How to Prevent Email Scraping

How to Prevent Email Scraping

If put your email in plaintext on your website, you will get spam from people trying to sell you SEO, development services, ghostwriting, etc. Emails get on spam lists through website scraping. The way that this works is simple. Scrapers typically look for strings like user@host.tld or mailto:user@host.tld in your HTML.

I used to use the Scrape Shield provided by Cloudflare. However, when I switched away from using Cloudflare a few months ago, I started to receive a lot of spam that could not be easily blocked. There are many solutions that you can find on the internet to stop people from scraping your email. The most common is to write your email as:

user [at] host [dot] tld

This is not ideal for three reasons:

  1. People usually have to edit your email before using it (though GMail does this automatically 🧪).
  2. This string is just as easy to scrape as user@host.tld. It’s just a little less common.
  3. It’s not feasible for use in a mailto link.

This third issue is the most difficult to fix as there are many solutions that work for displaying an email if you don’t care about functional mailto: links. For example

<span style="display:none;">HIDDEN JUNK</span>

or the equivalent with CSS.

There are two solutions that I know of that fix the problem and allow mailto: links to work. The first is common and easy for scrapers to circumvent while the other is harder to circumvent, but requires javascript.

Solution 1: HTML entities

One simple and very common solution is to replace all characters in the mailto: links with HTML entities. For example user@host.tld becomes &#x75;&#x73;&#x65;&#x72;&#x40;&#x68;&#x6F;&#x73;&#x74;&#x2E;&#x74;&#x6C;&#x64;. You can then make an email link like so

<a href="mailto:&#x75;&#x73;&#x65;&#x72;&#x40;&#x68;&#x6F;&#x73;&#x74;&#x2E;&#x74;&#x6C;&#x64;">email me</a>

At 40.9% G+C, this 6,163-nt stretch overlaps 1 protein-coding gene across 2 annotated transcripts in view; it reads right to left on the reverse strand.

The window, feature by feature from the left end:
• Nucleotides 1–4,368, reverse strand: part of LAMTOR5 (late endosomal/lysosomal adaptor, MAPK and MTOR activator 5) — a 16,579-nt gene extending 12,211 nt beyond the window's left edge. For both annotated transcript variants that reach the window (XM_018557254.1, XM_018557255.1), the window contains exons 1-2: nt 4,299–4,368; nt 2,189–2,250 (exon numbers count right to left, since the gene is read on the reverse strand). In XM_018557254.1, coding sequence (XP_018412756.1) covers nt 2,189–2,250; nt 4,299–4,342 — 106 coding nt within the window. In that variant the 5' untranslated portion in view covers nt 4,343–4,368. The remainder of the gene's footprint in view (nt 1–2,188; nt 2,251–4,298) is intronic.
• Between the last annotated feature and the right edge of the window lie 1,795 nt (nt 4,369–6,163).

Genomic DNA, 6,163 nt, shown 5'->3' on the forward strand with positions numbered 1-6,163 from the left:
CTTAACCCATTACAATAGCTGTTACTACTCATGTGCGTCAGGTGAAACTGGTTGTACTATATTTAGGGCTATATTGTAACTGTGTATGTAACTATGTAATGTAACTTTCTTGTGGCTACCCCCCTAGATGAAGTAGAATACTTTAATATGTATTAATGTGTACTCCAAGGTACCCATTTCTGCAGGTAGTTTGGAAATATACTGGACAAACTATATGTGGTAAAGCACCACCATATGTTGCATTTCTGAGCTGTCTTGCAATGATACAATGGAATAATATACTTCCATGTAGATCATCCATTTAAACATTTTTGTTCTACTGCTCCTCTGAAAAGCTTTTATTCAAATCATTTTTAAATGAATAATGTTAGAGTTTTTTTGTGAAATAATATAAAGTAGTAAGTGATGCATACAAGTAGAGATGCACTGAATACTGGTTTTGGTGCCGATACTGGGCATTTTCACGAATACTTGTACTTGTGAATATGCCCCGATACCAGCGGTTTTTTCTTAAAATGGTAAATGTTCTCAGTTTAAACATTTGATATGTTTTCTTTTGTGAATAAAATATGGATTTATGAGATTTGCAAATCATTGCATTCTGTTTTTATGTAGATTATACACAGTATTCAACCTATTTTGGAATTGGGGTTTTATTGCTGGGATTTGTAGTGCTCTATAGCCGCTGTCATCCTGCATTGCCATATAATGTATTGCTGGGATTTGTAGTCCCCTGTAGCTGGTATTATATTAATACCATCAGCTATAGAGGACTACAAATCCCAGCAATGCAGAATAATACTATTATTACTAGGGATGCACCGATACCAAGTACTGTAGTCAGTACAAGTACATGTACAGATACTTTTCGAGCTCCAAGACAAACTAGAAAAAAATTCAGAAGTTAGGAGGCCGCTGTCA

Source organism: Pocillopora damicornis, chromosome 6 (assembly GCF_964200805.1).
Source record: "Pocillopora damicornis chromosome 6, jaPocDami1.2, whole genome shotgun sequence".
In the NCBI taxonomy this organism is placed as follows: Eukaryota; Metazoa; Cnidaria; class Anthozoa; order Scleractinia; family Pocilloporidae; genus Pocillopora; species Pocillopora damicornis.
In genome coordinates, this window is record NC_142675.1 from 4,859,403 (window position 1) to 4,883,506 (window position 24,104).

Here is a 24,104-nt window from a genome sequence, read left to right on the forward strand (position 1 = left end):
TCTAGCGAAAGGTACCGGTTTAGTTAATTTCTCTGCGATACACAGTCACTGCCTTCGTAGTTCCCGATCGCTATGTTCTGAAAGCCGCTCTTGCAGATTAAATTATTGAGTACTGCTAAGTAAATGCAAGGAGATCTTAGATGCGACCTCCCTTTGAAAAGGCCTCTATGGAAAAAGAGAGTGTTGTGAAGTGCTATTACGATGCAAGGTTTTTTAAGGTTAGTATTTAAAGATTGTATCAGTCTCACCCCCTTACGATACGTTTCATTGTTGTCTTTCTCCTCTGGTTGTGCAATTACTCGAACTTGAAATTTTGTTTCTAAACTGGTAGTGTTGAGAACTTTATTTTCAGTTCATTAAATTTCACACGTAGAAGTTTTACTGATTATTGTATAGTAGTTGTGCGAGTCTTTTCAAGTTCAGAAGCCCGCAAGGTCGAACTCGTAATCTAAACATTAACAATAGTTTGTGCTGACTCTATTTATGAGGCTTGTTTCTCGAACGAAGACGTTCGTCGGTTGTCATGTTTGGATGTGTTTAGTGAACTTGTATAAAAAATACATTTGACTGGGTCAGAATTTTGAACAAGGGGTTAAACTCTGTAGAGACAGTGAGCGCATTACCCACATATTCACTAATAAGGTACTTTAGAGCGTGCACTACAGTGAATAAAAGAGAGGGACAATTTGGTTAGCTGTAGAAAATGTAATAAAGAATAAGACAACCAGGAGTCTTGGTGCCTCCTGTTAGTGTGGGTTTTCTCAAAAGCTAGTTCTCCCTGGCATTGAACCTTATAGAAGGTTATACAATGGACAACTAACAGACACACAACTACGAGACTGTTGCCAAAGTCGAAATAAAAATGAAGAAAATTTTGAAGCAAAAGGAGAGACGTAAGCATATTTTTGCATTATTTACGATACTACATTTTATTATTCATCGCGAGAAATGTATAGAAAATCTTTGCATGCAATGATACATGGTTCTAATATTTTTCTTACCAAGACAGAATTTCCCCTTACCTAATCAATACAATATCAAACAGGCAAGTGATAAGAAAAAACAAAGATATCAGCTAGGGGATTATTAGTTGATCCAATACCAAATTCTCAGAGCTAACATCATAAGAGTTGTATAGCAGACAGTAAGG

which renders as email me. As you can see, the browser translates these HTML entities completely for the end user. So this obfuscation does not create any issues for human visitors. However, it is very easy to transform all HTML entities before scraping. So, this offers only minimal protection.

Solution 2: Trivial javascript replace

I have tested a very simple method in javascript for the last few months. The idea is to replace your email with the correct string using javascript. A simplified version of my implementation follows.

/* 1. define variables */
var me = "name";
var place = "host.tld";

/* 2. find email link to replace */
var elink = document.getElementById("mlink");

/* 3. replace link href with variables  */
elink.href = `mailto:${me}@${place}`;

<a id="mlink" href="#">email me</a>

So, we define the email in two parts, name and host.tld. We then combine these parts and put them into the email link. This solution is simple and resistant to scraping. The easiest way to scrape this document would be to execute the above javascript. However, scrapers do not execute javascript on arbitrary pages for several reasons. First, it is not performant to execute javascript on the thousands of websites that you scrape. Second, it opens scrapers up to various types of attacks and tracking that they would prefer to avoid.

At some point, scrapers may evolve to the point that such a simple method is not effective. However, I have found that I no longer receive spam after making this change. While I am generally against adding unnecessary javascript to pages, as it slows them down, I feel this snippet is both necessary and highly performant.

This javascript method is similar to the one used by CloudFlare’s builtin Scrape Shield, but is simpler. Cloudflare uses a hash that is decoded in javascript by using the last few characters as a “key” to unlock the hashed email.

Does it work?

I use the second method on my site and can confirm that it works. A few months ago, I ran an experiment to see if the spammers were really getting my email from my website. In the test, I replaced the email in the HTML of my site with a dummy address,, which I still receive. However, I sort these into a special folder. When, the page loads, my script replaces this email with my main address. Human visitors with javascript enabled do not encounter this address.

Since making this change, I no longer receive spam on my main email. However, I receive a significant amount of spam though my Firefox relay address. This is despite the fact that I have never used this address anywhere else. This change took a few months though. So don’t expect results right away.